BWV 532 Prelude and Fugue in D
BWV 537 Fantasia and Fugue in C minor
BWV 541 Prelude and Fugue in G
BWV 540 Toccata and Fugue in F
BWV 536 Prelude and Fugue in A
BWV 534 Prelude and Fugue in F minor
BWV 538 Toccata and Fugue in D minor “Dorian”
BWV 582 Passacaglia (and fugue) in C minor

These transcriptions follow those of Liszt by having absolute faith to the Bach scores.

Offline felixblumenfeld

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Re: Bach/Liszt and Other Bach Transcriptions
«Reply #2 on: June 30, 2021, 11:55:05 PM »
You might wish to have a look at Hyperion's "Bach Piano Transcriptions" series at https://www.hyperion-records.co.uk/s.asp?s=S_16, which includes but goes beyond Busoni.

Offline visitor

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Re: Bach/Liszt and Other Bach Transcriptions
«Reply #3 on: July 01, 2021, 01:32:32 PM »
There's a bunch someone mentioned the Hyperion release which is a good place to start
Here's one by Grainger

Heres kabalevksys take on one


Harold Bauer


Mary Howe

Grainger take which I think is one of the best and most creative I set aside till I can figure out if I'm just not capar w hand size to handle it since it requires a lot of 10ths so seeing if a agility solution works but dang it's good


( ´◡‿ゝ◡`)

Offline visitor

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Re: Bach/Liszt and Other Bach Transcriptions
«Reply #4 on: July 01, 2021, 01:35:11 PM »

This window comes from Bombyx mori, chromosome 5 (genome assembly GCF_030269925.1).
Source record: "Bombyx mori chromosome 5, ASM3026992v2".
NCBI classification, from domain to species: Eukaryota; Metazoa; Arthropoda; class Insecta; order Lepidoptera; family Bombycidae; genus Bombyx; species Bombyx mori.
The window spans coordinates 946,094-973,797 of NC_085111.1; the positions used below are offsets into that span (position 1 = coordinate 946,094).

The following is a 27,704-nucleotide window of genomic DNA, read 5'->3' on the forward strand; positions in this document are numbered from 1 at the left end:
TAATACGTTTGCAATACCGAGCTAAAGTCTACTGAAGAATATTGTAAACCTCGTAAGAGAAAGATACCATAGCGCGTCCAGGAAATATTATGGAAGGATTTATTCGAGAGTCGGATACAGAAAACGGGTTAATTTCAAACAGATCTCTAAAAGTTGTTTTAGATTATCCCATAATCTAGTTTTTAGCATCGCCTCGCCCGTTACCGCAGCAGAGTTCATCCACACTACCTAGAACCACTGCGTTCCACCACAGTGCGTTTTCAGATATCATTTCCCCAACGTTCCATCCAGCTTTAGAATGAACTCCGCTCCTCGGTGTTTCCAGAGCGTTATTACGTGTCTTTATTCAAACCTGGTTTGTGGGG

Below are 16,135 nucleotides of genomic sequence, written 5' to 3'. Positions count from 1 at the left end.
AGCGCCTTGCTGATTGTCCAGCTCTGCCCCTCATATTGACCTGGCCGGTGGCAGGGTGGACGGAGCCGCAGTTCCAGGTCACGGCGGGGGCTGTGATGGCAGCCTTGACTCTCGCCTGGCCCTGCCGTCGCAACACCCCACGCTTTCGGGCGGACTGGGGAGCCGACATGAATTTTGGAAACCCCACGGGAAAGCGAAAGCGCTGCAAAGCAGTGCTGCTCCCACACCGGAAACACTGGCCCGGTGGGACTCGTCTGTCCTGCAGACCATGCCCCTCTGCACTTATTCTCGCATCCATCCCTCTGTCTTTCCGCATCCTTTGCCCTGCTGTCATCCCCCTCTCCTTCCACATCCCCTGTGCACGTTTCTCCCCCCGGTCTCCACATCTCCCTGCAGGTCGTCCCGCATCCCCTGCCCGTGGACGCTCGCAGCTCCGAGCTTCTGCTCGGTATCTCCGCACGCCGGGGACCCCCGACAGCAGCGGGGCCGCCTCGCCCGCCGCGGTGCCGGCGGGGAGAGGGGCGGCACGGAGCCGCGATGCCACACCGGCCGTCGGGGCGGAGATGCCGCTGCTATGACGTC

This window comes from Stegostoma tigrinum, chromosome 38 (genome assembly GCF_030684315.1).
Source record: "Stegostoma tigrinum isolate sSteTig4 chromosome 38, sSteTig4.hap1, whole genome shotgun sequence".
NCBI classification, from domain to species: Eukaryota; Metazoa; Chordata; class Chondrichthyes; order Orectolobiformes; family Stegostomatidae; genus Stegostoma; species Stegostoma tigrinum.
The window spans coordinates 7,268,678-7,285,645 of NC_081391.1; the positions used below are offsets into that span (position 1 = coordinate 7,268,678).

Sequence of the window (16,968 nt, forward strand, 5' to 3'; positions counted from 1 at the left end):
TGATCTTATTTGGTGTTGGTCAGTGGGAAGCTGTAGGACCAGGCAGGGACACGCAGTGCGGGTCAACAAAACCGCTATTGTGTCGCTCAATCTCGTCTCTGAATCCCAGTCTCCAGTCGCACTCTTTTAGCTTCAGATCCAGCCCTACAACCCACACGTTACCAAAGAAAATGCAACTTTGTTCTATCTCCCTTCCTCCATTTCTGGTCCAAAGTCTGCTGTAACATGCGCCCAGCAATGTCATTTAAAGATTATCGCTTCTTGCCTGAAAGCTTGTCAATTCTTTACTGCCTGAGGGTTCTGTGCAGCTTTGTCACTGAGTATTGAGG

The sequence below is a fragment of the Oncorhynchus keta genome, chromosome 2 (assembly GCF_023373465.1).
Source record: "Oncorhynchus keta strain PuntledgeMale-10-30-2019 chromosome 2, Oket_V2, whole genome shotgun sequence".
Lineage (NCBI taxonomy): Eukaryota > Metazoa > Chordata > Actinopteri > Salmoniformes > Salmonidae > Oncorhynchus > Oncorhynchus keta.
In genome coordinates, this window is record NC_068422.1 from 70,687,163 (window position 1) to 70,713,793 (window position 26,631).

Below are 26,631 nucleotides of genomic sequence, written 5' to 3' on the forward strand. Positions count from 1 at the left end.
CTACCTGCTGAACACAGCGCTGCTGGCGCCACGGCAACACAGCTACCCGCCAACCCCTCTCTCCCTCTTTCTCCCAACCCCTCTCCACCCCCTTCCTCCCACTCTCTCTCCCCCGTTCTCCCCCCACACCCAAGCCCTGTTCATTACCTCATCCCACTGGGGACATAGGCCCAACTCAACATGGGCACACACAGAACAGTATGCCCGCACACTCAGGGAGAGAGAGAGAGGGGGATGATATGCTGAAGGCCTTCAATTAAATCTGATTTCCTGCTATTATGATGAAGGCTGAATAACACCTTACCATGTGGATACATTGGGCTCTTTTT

(◡ ω ◡)

Offline kc_gracie

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Re: Bach/Liszt and Other Bach Transcriptions
«Reply #5 on: July 02, 2021, 03:15:13 PM »
Hello everyone.

Thanks so much for all of the suggestions. I actually started my search looking at the transcriptions by d'Albert (mainly the Passacaglia). After printed off and started looking at the score, I found the new transcription by Corsellis, which I prefer and maintains that kind of grand organ feel. However, I should revisit d'Albert as there are many others that are worth looking into. I also adore the Liszt transcription of BWV 543.

I have listened to a number of collections of Bach transcriptions, but I had no idea Hyperio had a collection. Certainly worth a look and listen. Thanks for the suggestion.

I hadn't heard the Kabalevsky transcription of the Dorian before. It like it very much. It also looks much more intimidating than some of the other transcriptions of this piece.

Visitor, thanks for the share. Certain and very nice collection of pieces. Do you have any suggestions for recordings of these? I had never heard of these works or composer/arranger before. Also, lol on the edits.

Thanks everyone for the suggestions. I have some listening to do.

-KC

Online lelle